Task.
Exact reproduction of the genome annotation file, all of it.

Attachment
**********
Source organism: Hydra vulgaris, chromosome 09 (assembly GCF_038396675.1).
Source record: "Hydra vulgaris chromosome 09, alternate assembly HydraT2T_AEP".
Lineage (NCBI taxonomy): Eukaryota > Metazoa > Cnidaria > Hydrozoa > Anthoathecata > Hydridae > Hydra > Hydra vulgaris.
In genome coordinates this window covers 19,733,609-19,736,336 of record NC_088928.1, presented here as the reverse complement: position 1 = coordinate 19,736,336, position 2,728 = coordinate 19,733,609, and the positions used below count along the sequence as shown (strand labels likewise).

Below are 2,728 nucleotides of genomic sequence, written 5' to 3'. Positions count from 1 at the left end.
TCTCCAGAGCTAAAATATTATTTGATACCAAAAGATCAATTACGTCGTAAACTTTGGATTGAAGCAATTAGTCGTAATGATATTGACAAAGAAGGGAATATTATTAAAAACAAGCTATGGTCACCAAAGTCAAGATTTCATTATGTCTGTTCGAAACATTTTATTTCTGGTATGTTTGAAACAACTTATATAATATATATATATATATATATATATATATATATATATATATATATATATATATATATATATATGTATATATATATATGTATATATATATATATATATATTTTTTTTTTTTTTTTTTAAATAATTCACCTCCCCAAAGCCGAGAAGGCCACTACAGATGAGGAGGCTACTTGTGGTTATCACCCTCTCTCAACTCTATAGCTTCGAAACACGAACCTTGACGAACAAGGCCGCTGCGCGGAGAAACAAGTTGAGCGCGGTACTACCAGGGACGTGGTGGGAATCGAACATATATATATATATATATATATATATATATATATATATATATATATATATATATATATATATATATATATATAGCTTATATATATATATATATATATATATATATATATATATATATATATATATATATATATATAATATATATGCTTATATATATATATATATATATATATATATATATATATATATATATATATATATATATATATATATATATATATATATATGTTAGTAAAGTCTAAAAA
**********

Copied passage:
Source organism: Hydra vulgaris, chromosome 09 (assembly GCF_038396675.1).
Source record: "Hydra vulgaris chromosome 09, alternate assembly HydraT2T_AEP".
Lineage (NCBI taxonomy): Eukaryota > Metazoa > Cnidaria > Hydrozoa > Anthoathecata > Hydridae > Hydra > Hydra vulgaris.
In genome coordinates this window covers 19,733,609-19,736,336 of record NC_088928.1, presented here as the reverse complement: position 1 = coordinate 19,736,336, position 2,728 = coordinate 19,733,609, and the positions used below count along the sequence as shown (strand labels likewise).

Below are 2,728 nucleotides of genomic sequence, written 5' to 3'. Positions count from 1 at the left end.
TCTCCAGAGCTAAAATATTATTTGATACCAAAAGATCAATTACGTCGTAAACTTTGGATTGAAGCAATTAGTCGTAATGATATTGACAAAGAAGGGAATATTATTAAAAACAAGCTATGGTCACCAAAGTCAAGATTTCATTATGTCTGTTCGAAACATTTTATTTCTGGTATGTTTGAAACAACTTATATAATATATATATATATATATATATATATATATATATATATATATATATATATATATATATATATGTATATATATATATGTATATATATATATATATATATTTTTTTTTTTTTTTTTTAAATAATTCACCTCCCCAAAGCCGAGAAGGCCACTACAGATGAGGAGGCTACTTGTGGTTATCACCCTCTCTCAACTCTATAGCTTCGAAACACGAACCTTGACGAACAAGGCCGCTGCGCGGAGAAACAAGTTGAGCGCGGTACTACCAGGGACGTGGTGGGAATCGAACATATATATATATATATATATATATATATATATATATATATATATATATATATATATATATATATATATATATAGCTTATATATATATATATATATATATATATATATATATATATATATATATATATATATATATAATATATATGCTTATATATATATATATATATATATATATATATATATATATATATATATATATATATATATATATATATATATATATATATGTTAGTAAAGTCTAAAAA